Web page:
The ugly history of a divisive ideology
The controversial critique of European multiculturalism merits attention.
It’s a safe bet that a speech from Hungarian Prime Minister Viktor Orbán will trigger many on the Left, and even some on the Right. His address last weekend, broaching matters of race, was no exception.
“The internationalist Left,” he claimed, “employs a feint, an ideological ruse: the claim—their claim—that Europe by its very nature is populated by peoples of mixed race.” By willfully conflating peoples and races, Orbán suggested, his political adversaries work to undermine nationalism and nations. Contrasting the “mixed-race world” of “European peoples” commingled “with those arriving from outside Europe” against “our world, where people from within Europe mix with one another, move around, work, and relocate,” Orbán concluded that Hungarians, like European peoples throughout history, “are willing to mix with one another,” but “do not want to become peoples of mixed race.”
For critics portraying an inherently multiracial Europe, and denying the reality and legitimacy of peoples, Hungary’s national preferences express an unnatural, even punitive act of racial discrimination. Orbán’s alternative analysis, taking peoples and nations seriously, broaches the topic of race in a manner unapproved by elite opinion-makers in Davos, London, and New York. That by itself is enough to send accusations of racism flying.
European liberals predictably recoiled at Orbán’s now-controversial sentiments. To them, the only white Westerners permitted to talk of race are those who bend the knee to the Left’s racialist creed, convinced the West must purify its blemished past by giving moral authority to movements like Black Lives Matter and to policies like mass immigration from what they had once called the Third World.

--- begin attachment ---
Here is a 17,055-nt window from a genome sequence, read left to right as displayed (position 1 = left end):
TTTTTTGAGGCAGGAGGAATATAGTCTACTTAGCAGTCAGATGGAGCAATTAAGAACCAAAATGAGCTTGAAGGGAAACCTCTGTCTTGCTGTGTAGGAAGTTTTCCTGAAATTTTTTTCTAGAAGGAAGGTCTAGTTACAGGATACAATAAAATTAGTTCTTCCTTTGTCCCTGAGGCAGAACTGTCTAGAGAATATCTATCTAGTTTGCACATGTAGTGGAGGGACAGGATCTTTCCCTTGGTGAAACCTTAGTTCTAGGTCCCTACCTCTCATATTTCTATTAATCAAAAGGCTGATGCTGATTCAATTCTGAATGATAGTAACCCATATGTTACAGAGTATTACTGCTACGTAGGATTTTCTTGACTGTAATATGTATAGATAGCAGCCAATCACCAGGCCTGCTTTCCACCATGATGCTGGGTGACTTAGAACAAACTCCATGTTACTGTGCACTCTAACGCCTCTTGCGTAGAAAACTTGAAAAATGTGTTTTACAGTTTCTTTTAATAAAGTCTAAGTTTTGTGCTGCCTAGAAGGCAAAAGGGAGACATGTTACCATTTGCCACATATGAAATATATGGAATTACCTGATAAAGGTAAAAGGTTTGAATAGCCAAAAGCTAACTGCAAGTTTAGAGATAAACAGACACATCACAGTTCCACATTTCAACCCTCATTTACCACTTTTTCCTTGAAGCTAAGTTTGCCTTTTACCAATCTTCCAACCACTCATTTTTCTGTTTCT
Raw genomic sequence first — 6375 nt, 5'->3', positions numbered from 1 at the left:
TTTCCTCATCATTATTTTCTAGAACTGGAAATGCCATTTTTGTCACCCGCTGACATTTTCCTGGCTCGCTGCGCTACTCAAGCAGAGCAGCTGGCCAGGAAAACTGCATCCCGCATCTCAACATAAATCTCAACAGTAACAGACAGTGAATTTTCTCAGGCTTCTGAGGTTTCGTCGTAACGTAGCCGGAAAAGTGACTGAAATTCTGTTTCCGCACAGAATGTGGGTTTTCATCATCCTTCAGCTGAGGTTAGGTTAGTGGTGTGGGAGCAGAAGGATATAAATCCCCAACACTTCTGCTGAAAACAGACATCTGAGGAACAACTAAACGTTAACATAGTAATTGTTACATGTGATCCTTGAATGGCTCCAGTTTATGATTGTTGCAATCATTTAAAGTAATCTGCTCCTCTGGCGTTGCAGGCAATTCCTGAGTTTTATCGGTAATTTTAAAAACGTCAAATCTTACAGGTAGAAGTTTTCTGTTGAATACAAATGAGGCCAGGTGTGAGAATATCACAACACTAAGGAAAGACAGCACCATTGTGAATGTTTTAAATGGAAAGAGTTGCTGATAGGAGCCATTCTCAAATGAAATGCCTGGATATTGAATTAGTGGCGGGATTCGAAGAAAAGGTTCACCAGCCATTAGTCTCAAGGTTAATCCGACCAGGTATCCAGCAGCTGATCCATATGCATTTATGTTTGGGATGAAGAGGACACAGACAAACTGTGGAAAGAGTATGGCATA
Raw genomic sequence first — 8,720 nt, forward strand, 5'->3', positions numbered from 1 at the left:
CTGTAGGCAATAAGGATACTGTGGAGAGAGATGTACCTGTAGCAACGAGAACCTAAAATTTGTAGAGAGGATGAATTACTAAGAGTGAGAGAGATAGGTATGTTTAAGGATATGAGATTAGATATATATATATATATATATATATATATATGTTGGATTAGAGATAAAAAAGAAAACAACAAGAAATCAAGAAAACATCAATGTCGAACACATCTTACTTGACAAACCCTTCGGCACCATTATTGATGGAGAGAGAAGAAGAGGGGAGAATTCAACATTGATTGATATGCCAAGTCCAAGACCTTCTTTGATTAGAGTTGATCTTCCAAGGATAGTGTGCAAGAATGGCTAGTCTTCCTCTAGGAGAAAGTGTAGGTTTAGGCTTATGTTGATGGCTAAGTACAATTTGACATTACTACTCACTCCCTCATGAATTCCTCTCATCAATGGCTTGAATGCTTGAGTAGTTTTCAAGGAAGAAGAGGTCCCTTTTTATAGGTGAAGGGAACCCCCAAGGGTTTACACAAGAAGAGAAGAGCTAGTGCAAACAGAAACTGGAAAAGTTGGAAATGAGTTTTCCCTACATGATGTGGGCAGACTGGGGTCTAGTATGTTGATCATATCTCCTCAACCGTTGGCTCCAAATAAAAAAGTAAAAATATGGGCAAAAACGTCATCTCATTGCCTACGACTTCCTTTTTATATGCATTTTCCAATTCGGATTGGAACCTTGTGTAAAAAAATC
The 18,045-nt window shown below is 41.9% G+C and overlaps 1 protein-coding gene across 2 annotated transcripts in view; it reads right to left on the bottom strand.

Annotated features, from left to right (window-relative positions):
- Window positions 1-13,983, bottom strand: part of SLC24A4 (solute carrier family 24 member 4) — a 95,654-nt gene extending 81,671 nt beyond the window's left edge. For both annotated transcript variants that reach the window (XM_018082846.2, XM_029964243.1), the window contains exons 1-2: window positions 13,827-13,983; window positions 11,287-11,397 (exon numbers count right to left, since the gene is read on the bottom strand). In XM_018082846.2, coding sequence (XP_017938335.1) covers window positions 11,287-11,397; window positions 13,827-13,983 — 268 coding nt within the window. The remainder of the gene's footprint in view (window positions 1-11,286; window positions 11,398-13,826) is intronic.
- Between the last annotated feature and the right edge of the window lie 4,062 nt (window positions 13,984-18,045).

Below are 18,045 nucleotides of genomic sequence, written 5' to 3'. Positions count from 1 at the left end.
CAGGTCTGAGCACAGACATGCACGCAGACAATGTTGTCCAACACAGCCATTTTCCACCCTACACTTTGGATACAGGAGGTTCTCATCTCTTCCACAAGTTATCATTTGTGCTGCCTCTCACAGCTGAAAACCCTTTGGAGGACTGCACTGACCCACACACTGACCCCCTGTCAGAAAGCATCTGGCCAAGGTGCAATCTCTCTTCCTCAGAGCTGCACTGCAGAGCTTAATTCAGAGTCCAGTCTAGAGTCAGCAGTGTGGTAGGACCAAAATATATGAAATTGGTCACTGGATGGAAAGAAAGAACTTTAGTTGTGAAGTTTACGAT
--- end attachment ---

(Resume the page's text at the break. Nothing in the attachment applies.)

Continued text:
No people is more in thrall to this creed than Americans, who have been trained over decades to bristle at any talk of race that deviates from the script, even if it doesn’t mention skin color. Merely bringing up the concept, other than to grovel obsequiously, is a major offense inviting expulsion from polite society.
True, there are American leaders willing to buck the establishment uniparty and cross rhetorical red lines to address the fundamental political issues raised by anti-nationalist ideas and policies. Despite their differences, and varying strengths and weaknesses, their impact has uniformly been profound. Former President Donald Trump disturbed Legacy Republican leaders like the Bushes, but an increasingly multi-ethnic base has responded with breakout momentum to the nationalist language of Donald Trump and his political heirs, centered as it is around their families, communities, and prosperity. Outside politics, and over strong opposition in his own industry, Tucker Carlson has laid out an America-First viewpoint more cogently, and with greater control, than Trump and some of his allies.
These are powerful breaks from the enforced norm, but they are still few. And that is why Orbán cuts such an outsized figure. He has, through free and fair elections, established a degree of legitimate national power and authority no other figure in the West has yet matched. He targeted, and essentially forced out, the subversive Soros-backed NGO network, mere mention of which is, in the U.S., enough to get one’s mic cut off mid-segment. Of all that may be said of Orbán’s government, it is without doubt a people-powered response to the excesses of globalism, multiculturalism, and diversity enforced by the West’s elites—a counterrevolution those elites treat like an existential threat to their hegemony.